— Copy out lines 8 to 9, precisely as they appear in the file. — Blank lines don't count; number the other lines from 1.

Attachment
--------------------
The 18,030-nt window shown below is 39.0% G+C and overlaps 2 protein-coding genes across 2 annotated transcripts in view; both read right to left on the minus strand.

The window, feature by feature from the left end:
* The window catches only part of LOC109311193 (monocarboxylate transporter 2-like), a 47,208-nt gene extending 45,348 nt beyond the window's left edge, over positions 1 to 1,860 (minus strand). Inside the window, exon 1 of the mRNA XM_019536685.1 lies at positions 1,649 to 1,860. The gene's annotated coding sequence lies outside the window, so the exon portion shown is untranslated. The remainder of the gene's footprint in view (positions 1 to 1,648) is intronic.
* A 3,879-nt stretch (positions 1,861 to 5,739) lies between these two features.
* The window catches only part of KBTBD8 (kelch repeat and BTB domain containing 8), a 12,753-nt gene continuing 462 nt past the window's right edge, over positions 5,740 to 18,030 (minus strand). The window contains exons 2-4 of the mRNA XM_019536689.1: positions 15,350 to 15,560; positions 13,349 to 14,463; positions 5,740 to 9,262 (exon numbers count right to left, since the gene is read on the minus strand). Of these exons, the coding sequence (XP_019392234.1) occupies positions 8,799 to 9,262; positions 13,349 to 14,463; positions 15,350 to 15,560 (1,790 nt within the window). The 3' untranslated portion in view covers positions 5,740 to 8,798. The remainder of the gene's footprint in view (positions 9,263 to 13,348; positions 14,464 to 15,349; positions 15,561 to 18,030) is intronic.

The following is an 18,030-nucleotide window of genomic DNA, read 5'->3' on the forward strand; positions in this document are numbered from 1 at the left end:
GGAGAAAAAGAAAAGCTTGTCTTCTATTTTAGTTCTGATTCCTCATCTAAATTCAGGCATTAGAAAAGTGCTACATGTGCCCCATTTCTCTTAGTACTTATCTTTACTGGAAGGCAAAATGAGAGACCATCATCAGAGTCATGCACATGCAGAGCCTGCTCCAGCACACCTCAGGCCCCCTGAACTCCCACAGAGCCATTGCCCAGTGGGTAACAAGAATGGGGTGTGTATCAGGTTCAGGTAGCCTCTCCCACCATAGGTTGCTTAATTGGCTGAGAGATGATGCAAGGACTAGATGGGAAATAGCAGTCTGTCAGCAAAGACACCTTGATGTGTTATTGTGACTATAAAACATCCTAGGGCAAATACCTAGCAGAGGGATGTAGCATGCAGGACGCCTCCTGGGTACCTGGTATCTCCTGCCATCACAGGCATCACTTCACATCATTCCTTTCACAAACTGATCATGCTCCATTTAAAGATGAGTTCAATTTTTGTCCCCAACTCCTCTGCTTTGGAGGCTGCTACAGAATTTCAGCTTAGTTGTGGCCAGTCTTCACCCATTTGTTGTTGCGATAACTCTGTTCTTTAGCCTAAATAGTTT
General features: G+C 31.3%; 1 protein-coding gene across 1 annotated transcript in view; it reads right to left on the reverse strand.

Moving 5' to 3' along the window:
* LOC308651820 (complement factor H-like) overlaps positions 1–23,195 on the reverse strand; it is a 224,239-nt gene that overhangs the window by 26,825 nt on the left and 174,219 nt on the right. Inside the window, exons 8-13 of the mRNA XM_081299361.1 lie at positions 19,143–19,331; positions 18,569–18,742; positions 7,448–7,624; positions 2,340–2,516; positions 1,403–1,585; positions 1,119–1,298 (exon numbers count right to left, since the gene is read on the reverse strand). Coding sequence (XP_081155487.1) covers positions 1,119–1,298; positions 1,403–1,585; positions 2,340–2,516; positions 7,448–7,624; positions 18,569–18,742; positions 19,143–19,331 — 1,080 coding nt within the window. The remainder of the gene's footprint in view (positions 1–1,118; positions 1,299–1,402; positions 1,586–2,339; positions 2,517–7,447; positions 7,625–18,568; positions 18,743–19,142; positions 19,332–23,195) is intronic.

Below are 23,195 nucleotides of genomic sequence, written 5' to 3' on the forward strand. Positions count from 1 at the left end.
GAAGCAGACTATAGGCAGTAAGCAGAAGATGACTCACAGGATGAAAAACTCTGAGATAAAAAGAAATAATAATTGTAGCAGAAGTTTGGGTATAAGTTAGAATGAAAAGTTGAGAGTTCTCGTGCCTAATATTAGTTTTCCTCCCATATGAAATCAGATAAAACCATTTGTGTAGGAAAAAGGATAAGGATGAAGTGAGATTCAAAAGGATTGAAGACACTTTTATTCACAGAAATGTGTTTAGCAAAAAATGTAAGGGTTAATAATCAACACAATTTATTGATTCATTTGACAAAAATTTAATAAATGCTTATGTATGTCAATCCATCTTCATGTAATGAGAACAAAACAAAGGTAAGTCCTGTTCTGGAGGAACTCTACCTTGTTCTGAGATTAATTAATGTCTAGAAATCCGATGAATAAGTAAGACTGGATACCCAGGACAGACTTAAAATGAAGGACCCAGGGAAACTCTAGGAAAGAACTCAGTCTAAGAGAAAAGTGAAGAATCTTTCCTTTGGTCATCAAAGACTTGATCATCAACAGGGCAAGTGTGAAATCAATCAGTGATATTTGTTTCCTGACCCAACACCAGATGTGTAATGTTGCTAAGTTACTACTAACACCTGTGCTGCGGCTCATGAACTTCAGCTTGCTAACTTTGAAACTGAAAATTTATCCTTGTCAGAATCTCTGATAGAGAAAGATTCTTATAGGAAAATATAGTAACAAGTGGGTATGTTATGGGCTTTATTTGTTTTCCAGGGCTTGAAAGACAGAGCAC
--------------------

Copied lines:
General features: G+C 31.3%; 1 protein-coding gene across 1 annotated transcript in view; it reads right to left on the reverse strand.

Moving 5' to 3' along the window: